Then silence settled on the room with Bella still seriously pondering her future options.
She had rarely operated previously with an accomplice preferring to march to her own drum. Now however because of this urgent cypher from Moscow, she would have to inform Ninotchka of what might be expected from her.
She proceeded with caution as she switched on the occasional lamp that quickly chased away arriving shadows and pulled the curtains together. The two women then talked and planned for over an hour before an exhausted Ninotchka departed now fully briefed of what was to be expected of her. But for Bella sleep would evade her finally only to arrive just hours before the welcomed dawn. She awoke the following morning feeling more exhausted than refreshed.
After a scant breakfast whilst watching Oscar preen himself on the window sill after his fish meal, she prepared herself for her day ahead, then joining the jostling exodus workforce to London. And failed once again to acquire a vacant seat on the bus remaining standing all the way. Ah, the London transport system she sighed.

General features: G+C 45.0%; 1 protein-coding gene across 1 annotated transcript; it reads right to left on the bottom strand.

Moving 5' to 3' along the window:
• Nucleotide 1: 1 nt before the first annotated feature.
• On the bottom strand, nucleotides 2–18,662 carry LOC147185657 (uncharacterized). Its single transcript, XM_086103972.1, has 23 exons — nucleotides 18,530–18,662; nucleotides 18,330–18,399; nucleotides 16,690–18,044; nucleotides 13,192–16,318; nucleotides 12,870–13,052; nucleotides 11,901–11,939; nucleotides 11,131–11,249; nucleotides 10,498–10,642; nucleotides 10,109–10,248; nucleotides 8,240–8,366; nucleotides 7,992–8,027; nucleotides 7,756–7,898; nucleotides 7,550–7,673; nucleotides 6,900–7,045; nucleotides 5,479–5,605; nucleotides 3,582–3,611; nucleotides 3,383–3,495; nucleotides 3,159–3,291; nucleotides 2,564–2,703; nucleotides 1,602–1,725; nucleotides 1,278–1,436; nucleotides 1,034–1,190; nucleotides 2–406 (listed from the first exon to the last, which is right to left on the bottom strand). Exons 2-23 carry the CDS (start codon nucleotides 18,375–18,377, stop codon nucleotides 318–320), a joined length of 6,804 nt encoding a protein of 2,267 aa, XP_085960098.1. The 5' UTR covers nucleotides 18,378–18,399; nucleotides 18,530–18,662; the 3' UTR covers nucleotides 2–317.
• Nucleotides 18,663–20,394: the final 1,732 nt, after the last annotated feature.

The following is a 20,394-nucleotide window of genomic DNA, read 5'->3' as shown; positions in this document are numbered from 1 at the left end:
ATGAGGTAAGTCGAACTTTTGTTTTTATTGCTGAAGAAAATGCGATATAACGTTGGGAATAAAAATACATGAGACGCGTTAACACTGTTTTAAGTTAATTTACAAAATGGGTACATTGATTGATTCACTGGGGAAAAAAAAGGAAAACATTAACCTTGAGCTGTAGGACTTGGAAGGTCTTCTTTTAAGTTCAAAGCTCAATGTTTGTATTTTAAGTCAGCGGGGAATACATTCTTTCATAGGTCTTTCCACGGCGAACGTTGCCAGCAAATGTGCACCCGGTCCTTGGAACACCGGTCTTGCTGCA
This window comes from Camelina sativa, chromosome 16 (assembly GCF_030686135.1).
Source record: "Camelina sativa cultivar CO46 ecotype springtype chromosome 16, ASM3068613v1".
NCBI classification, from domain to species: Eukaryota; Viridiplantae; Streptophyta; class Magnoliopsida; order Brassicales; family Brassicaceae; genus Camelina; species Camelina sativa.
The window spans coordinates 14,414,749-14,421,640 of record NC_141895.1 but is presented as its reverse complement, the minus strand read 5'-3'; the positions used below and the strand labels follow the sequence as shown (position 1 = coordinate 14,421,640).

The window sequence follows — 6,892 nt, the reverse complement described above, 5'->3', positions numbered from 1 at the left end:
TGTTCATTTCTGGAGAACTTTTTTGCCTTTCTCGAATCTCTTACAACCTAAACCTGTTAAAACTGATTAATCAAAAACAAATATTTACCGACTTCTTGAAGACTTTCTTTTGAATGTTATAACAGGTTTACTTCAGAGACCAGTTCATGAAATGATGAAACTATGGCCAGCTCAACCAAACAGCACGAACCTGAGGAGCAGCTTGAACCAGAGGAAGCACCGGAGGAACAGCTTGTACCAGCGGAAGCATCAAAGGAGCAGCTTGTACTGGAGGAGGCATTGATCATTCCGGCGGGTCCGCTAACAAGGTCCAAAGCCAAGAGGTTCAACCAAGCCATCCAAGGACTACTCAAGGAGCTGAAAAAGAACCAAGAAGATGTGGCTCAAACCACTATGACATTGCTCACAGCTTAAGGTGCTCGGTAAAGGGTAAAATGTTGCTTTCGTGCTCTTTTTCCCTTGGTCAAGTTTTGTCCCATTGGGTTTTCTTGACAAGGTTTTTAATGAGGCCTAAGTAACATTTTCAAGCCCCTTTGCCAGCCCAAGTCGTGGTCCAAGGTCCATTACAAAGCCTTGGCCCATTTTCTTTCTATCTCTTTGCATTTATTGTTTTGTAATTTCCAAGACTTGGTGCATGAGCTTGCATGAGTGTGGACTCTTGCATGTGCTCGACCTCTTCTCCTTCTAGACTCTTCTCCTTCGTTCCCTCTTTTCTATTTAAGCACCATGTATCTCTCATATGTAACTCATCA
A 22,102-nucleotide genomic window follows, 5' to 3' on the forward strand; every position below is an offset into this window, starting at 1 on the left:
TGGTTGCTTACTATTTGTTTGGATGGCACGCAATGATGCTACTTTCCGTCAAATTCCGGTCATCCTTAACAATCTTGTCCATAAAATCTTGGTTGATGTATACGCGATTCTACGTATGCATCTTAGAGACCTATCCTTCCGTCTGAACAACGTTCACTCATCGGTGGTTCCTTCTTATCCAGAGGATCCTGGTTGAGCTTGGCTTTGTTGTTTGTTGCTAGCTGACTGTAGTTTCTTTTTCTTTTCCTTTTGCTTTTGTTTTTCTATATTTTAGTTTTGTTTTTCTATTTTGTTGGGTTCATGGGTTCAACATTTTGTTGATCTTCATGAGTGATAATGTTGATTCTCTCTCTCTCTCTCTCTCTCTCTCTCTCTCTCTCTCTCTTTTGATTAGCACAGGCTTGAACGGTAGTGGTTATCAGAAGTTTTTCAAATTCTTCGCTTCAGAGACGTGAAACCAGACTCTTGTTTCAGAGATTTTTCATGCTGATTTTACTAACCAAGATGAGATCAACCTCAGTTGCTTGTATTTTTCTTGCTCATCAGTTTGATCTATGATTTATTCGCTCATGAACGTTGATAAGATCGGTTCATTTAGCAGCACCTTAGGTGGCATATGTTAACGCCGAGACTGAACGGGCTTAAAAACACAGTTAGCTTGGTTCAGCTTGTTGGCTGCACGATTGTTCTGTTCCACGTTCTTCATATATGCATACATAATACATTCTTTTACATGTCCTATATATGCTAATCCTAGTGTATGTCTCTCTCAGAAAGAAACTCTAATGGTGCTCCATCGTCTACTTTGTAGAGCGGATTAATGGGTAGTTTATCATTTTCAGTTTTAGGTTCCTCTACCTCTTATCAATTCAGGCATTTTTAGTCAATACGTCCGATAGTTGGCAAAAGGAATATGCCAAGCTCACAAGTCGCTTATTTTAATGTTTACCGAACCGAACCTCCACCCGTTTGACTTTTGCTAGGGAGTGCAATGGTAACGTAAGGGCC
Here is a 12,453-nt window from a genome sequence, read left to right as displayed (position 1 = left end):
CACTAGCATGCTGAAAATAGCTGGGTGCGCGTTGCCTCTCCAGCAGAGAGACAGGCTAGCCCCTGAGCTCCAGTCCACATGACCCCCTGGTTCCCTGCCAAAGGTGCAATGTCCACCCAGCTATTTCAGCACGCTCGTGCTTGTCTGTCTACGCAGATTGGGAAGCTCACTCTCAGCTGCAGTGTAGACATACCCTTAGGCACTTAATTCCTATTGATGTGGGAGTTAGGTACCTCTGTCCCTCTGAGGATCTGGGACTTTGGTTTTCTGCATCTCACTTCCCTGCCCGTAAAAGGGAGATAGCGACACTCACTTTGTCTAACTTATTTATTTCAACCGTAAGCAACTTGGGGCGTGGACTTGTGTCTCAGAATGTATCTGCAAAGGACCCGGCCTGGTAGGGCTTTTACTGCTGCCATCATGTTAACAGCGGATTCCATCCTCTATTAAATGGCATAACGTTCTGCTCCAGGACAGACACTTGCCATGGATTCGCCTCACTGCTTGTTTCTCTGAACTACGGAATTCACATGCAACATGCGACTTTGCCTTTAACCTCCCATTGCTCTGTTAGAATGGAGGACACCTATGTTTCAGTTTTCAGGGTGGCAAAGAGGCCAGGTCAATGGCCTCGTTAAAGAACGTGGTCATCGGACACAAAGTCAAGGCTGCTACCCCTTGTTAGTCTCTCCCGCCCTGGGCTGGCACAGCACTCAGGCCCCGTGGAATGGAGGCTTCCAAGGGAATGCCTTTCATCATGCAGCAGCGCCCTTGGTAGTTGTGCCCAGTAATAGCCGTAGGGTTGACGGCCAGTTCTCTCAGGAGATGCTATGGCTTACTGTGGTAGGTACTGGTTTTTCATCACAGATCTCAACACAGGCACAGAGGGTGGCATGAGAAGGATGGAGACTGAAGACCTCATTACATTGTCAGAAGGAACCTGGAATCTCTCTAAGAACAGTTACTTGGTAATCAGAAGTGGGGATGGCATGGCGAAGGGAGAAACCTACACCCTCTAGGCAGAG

Because of Bella’s always welcoming smile and helpfulness at the Palace of Westminster, she had become the libraries greatest asset in a brief time. Always eager to aid and assist all Members of Parliament and their overworked researchers, she had also created a designated area with a couch and chairs and a glass coffee table, where invited members could congregate and gossip and watch through the window as the mighty River Thames speed on its relentless journey to join the waiting sea. Once there secure with their drinks, salmon sandwiches and refreshments the Members could sit with ease and discuss Government papers that they were involved in preparing for Parliament’s final approval.
It was also a critical aspect of her work to listen to any loose talk that might aid Moscow. People, of course, relax in an environment where alcohol was generously applied as she well knew. Their oiled tongues usually betrayed any discretion ‘Loose lips sink ships’ was a popular 1942 Government warning. All of what she heard she memorised and recorded.